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Alternative field methods for measuring hearing protector performance.
Franks-JR; Murphy-WJ; Harris-DA; Johnson-JL; Shaw-PB
Am Ind Hyg Assoc J 2003 Jul/Aug; 64(4):501-509
In comparison with the mandatory noise reduction rating (NRR) testing of every hearing protector sold in the United States, real-world tests of hearing protector attenuation are scarce. This study evaluated data from three potential field-test methods as compared with the subject-fit data from Method B of ANSI S12.6-1997 for the E.A.R(R) Express trade mark Pod Plug trade mark. The new field-test methods were the FitCheck headphone (FCH) method, FitCheck in sound field (FCSF) method, and bone-conduction loudness balance (BCLB) method, all of which can be administered in small single-person audiometric booths such as are commonly found in industry. Twenty normal-hearing and audiometrically competent subjects naive to hearing protector use were tested with the laboratory and the three field-test methods in a repeated-measures design. Repeated-measures models with structured covariance matrices were used to analyze the data. Significant effects were found for method, frequency, and first-order frequency-by-gender and frequency-by-method interactions. These effects and interactions were expected given the different psychophysical tasks. The FCSF and BCLB methods provided attenuations that were not significantly different from those found with Method B. Although the attenuations measured for the FCH method were statistically different (greater) than the attenuations from the other methods, the differences were within the magnitude of acceptable test-retest audiometric variability. The results suggest that the FCH and FCSF methods were both feasible and reliable methods for field testing. The FCH method is limited to testing earplugs, and the FCSF requires additional equipment to outfit the test booth, but could be used for testing all types of protectors.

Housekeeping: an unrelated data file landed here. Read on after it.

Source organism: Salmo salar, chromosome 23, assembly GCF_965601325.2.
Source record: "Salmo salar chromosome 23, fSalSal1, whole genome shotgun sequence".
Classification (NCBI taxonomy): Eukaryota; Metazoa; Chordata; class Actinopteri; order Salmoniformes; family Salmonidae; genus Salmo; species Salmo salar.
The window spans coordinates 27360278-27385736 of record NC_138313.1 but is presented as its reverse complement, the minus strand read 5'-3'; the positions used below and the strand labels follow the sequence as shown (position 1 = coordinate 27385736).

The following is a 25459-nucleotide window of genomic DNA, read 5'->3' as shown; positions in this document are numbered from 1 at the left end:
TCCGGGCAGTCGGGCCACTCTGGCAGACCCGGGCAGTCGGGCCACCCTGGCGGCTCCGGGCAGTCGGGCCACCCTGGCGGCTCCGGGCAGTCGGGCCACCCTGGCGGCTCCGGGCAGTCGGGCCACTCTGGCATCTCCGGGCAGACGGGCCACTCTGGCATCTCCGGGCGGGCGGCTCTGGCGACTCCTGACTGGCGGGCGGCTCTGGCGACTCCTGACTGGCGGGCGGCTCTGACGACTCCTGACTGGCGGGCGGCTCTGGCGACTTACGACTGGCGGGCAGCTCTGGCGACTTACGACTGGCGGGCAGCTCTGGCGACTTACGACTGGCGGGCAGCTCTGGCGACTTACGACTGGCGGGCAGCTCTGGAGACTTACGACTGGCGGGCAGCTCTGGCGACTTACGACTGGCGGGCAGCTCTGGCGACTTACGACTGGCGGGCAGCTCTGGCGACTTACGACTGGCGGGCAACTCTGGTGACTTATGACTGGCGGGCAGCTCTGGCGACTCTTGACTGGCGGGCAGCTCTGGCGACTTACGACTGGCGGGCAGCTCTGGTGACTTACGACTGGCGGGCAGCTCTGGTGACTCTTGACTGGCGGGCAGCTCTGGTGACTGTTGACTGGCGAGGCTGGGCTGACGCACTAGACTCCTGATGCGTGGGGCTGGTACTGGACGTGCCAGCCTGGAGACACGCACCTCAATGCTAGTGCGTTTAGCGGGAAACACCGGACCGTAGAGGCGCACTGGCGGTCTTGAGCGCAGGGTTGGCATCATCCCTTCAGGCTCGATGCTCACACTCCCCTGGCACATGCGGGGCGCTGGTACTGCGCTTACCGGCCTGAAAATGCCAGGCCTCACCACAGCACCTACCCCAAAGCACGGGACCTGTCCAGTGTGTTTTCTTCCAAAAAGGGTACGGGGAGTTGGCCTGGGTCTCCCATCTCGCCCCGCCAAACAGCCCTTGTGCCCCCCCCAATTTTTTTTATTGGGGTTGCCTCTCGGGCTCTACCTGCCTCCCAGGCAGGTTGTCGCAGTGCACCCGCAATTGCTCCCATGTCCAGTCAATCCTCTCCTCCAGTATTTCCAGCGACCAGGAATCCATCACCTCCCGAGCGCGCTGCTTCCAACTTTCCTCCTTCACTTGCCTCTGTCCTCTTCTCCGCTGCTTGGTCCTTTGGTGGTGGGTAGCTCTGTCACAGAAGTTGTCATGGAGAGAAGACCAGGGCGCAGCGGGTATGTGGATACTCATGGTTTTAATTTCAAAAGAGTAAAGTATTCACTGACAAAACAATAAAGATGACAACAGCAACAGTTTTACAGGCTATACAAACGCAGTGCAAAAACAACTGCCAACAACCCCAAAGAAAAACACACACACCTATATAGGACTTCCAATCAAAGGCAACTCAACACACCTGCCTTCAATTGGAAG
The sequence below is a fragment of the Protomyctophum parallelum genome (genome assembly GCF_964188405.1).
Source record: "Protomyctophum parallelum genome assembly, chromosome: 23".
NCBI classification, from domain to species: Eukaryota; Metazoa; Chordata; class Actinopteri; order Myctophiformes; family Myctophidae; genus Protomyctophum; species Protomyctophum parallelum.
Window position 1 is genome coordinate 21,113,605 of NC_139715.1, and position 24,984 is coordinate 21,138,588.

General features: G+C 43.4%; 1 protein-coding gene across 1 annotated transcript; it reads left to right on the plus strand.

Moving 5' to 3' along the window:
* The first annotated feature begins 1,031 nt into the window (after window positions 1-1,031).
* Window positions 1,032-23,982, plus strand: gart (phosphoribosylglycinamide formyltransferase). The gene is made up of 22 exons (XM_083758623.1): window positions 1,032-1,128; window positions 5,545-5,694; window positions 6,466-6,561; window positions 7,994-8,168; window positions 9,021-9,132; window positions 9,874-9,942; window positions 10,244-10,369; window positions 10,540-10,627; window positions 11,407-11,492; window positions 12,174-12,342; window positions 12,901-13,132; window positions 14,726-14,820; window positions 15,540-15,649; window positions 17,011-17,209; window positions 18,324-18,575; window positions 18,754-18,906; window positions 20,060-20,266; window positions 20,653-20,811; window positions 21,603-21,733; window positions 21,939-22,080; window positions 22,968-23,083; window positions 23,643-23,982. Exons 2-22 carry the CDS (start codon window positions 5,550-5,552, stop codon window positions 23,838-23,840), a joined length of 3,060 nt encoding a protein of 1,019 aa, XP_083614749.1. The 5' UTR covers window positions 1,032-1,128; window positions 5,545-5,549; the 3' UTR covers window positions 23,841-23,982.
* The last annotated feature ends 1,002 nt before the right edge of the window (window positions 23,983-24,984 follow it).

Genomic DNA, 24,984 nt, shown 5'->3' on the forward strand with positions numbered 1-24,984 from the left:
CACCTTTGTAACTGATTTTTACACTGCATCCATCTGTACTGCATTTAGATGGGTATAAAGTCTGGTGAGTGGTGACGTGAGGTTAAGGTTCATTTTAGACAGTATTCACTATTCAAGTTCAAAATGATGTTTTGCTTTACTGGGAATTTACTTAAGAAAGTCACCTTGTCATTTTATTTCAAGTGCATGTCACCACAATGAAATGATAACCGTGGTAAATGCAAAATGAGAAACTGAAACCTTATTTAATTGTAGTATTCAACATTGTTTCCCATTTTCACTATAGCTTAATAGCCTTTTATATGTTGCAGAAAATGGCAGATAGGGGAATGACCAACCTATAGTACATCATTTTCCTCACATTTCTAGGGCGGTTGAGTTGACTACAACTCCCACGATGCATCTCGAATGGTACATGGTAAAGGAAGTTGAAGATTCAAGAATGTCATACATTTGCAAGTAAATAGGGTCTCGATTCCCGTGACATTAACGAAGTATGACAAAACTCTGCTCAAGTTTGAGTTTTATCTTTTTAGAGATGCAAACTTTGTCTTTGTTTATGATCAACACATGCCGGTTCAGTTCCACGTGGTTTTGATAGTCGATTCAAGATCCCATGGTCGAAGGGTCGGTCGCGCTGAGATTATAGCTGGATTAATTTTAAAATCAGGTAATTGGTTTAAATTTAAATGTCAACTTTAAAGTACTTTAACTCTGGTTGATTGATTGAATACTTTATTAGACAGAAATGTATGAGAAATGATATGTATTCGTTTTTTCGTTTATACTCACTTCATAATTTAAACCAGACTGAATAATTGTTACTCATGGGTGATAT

Hearing-protection; Hearing-tests; Ear-protectors; Testing-equipment; Noise; Noise-measurement; Noise-protection; Personal-protective-equipment; Humans; Audiometry; Laboratory-testing; Sound-attenuation; Threshold-limit-values
Hearing Loss Prevention Section, Engineering and Physical Hazards Branch, Division of Applied Research and Technology, National Institute for Occupational Safety and Health, 4676 Columbia Parkway MS C-27, Cincinnati, OH 45226-1998, USA
Issue of Publication
Disease and Injury: Hearing Loss; Construction
American Industrial Hygiene Association Journal
Page last reviewed: March 11, 2019
Content source: National Institute for Occupational Safety and Health Education and Information Division